Ohio’s inmate population is growing more slowly than state officials expected a year ago, thanks in part to a dropping crime rate and new efforts to find alternatives to prison, reports the Cleveland Plain Dealer. Civil liberties activists offered cautious optimism that the state is expecting fewer prisoners in the next few years, though they said that Ohio’s inmate population remains far over what the system is designed to accommodate. Last year, state officials expected the inmate population to hit a record 51,601 by July of 2014, then continue growing to 53,484 by 2019.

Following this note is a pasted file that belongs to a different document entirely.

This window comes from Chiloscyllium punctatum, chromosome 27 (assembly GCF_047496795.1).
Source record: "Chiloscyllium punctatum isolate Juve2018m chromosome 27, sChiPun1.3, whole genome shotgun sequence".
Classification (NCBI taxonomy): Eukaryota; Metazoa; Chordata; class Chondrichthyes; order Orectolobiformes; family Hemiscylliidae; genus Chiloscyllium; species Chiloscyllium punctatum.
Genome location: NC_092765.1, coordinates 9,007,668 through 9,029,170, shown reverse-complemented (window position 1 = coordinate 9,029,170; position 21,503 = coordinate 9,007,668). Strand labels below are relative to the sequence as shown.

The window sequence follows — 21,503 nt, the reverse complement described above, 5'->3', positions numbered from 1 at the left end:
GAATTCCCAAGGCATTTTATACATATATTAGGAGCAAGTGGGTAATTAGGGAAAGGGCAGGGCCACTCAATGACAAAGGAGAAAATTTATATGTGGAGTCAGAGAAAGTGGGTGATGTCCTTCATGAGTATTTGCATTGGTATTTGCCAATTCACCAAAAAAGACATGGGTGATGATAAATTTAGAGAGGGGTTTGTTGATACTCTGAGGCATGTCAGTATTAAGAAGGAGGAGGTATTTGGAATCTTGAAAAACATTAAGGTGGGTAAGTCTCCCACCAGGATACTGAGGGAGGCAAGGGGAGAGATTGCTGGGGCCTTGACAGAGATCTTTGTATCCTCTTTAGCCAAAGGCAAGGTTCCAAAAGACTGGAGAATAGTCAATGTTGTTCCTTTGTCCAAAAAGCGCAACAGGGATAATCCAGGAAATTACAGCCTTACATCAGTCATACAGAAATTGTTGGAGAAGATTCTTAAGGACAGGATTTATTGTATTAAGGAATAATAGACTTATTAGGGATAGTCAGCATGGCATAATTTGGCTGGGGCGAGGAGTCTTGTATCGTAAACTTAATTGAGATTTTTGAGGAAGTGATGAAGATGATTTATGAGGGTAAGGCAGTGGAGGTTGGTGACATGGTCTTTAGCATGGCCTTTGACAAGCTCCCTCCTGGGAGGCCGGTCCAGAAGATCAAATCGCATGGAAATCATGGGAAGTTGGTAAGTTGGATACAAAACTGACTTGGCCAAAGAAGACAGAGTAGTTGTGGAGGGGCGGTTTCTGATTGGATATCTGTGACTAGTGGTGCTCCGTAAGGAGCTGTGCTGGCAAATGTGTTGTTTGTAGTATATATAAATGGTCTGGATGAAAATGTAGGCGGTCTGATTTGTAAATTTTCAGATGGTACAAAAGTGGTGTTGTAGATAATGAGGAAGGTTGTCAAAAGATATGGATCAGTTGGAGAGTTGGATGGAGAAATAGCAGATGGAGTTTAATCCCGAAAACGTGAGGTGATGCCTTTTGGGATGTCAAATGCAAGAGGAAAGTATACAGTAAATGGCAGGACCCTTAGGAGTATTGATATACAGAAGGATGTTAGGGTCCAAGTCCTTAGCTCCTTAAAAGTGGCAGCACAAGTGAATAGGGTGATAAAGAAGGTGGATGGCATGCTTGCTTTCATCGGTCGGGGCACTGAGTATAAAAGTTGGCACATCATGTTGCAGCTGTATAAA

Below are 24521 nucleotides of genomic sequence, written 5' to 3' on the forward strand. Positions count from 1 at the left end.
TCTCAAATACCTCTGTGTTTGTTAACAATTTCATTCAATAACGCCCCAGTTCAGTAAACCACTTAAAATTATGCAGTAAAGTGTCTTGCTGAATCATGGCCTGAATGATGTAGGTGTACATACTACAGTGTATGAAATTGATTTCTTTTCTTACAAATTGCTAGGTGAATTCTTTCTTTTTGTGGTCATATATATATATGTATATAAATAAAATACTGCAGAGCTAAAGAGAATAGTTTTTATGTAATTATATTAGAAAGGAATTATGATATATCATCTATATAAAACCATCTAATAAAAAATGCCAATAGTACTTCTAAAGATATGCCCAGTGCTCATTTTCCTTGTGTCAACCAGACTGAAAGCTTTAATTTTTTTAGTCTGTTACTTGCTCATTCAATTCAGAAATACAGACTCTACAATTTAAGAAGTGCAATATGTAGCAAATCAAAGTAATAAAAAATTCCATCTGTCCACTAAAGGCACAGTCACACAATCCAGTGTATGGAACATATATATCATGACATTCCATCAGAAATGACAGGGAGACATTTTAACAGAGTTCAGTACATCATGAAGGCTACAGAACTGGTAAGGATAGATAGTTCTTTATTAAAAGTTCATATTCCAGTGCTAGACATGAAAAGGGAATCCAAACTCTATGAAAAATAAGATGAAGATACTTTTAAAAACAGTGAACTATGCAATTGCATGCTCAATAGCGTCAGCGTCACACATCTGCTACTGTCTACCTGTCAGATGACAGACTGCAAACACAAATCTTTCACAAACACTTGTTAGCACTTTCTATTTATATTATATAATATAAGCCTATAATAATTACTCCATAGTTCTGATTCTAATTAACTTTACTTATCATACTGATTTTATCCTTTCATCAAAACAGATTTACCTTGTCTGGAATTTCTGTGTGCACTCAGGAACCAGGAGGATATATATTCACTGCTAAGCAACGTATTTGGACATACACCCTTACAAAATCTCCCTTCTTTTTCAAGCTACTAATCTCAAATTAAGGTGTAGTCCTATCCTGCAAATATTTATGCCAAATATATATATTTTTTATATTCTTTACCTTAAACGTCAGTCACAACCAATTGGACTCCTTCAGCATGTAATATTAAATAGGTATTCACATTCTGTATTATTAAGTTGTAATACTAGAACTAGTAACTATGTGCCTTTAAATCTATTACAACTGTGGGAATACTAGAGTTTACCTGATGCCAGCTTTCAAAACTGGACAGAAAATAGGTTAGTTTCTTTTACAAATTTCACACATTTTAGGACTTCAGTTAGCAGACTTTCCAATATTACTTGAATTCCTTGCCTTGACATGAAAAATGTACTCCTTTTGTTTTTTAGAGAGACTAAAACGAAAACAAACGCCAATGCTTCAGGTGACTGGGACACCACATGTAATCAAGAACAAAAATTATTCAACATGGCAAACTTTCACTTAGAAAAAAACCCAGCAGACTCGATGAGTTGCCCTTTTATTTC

Ohio’s 28 prisons have a total capacity of only 38,579, and the prison director raised the prospect of releasing inmates early just to free up cells for incoming criminals. But as of last month, Ohio had 50,583 inmates, nearly 1,000 fewer prisoners than what the state expected last summer. A revised state projection anticipates 51,808 prisoners by 2019 and 52,844 inmates by 2023. A corrections spokesman cited an unexpected 3-percent drop in new inmates last year as the violent crime rate fell 8 percent in 2013 and state grants to county courts that have encouraged probation and prison alternatives.